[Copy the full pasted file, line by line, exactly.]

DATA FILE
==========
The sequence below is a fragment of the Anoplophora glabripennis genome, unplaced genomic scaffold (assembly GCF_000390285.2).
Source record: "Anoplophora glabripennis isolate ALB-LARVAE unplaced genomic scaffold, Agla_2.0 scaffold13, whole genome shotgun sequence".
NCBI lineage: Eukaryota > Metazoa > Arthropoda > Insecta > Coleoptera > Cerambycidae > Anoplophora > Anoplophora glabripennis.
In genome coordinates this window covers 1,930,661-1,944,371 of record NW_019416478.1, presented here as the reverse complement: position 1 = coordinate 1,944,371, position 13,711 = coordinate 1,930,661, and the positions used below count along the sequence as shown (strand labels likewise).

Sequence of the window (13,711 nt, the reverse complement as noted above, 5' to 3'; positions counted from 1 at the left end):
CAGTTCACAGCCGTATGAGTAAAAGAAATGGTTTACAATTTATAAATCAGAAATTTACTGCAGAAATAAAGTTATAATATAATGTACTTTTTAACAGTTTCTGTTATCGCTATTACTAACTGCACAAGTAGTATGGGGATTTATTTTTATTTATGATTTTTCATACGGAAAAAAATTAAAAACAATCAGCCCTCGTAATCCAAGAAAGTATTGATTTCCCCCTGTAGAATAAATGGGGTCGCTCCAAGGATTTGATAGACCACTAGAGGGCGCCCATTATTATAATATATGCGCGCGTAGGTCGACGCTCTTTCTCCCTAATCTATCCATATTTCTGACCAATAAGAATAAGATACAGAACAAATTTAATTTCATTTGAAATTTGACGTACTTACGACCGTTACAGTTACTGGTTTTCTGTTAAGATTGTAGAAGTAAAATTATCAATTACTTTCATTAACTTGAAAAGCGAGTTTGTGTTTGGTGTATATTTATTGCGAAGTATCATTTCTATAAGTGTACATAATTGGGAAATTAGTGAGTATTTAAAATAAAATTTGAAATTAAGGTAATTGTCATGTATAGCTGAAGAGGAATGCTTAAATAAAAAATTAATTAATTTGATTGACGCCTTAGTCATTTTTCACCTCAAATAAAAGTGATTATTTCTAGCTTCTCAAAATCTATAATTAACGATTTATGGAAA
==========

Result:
The sequence below is a fragment of the Anoplophora glabripennis genome, unplaced genomic scaffold (assembly GCF_000390285.2).
Source record: "Anoplophora glabripennis isolate ALB-LARVAE unplaced genomic scaffold, Agla_2.0 scaffold13, whole genome shotgun sequence".
NCBI lineage: Eukaryota > Metazoa > Arthropoda > Insecta > Coleoptera > Cerambycidae > Anoplophora > Anoplophora glabripennis.
In genome coordinates this window covers 1,930,661-1,944,371 of record NW_019416478.1, presented here as the reverse complement: position 1 = coordinate 1,944,371, position 13,711 = coordinate 1,930,661, and the positions used below count along the sequence as shown (strand labels likewise).

Sequence of the window (13,711 nt, the reverse complement as noted above, 5' to 3'; positions counted from 1 at the left end):
CAGTTCACAGCCGTATGAGTAAAAGAAATGGTTTACAATTTATAAATCAGAAATTTACTGCAGAAATAAAGTTATAATATAATGTACTTTTTAACAGTTTCTGTTATCGCTATTACTAACTGCACAAGTAGTATGGGGATTTATTTTTATTTATGATTTTTCATACGGAAAAAAATTAAAAACAATCAGCCCTCGTAATCCAAGAAAGTATTGATTTCCCCCTGTAGAATAAATGGGGTCGCTCCAAGGATTTGATAGACCACTAGAGGGCGCCCATTATTATAATATATGCGCGCGTAGGTCGACGCTCTTTCTCCCTAATCTATCCATATTTCTGACCAATAAGAATAAGATACAGAACAAATTTAATTTCATTTGAAATTTGACGTACTTACGACCGTTACAGTTACTGGTTTTCTGTTAAGATTGTAGAAGTAAAATTATCAATTACTTTCATTAACTTGAAAAGCGAGTTTGTGTTTGGTGTATATTTATTGCGAAGTATCATTTCTATAAGTGTACATAATTGGGAAATTAGTGAGTATTTAAAATAAAATTTGAAATTAAGGTAATTGTCATGTATAGCTGAAGAGGAATGCTTAAATAAAAAATTAATTAATTTGATTGACGCCTTAGTCATTTTTCACCTCAAATAAAAGTGATTATTTCTAGCTTCTCAAAATCTATAATTAACGATTTATGGAAA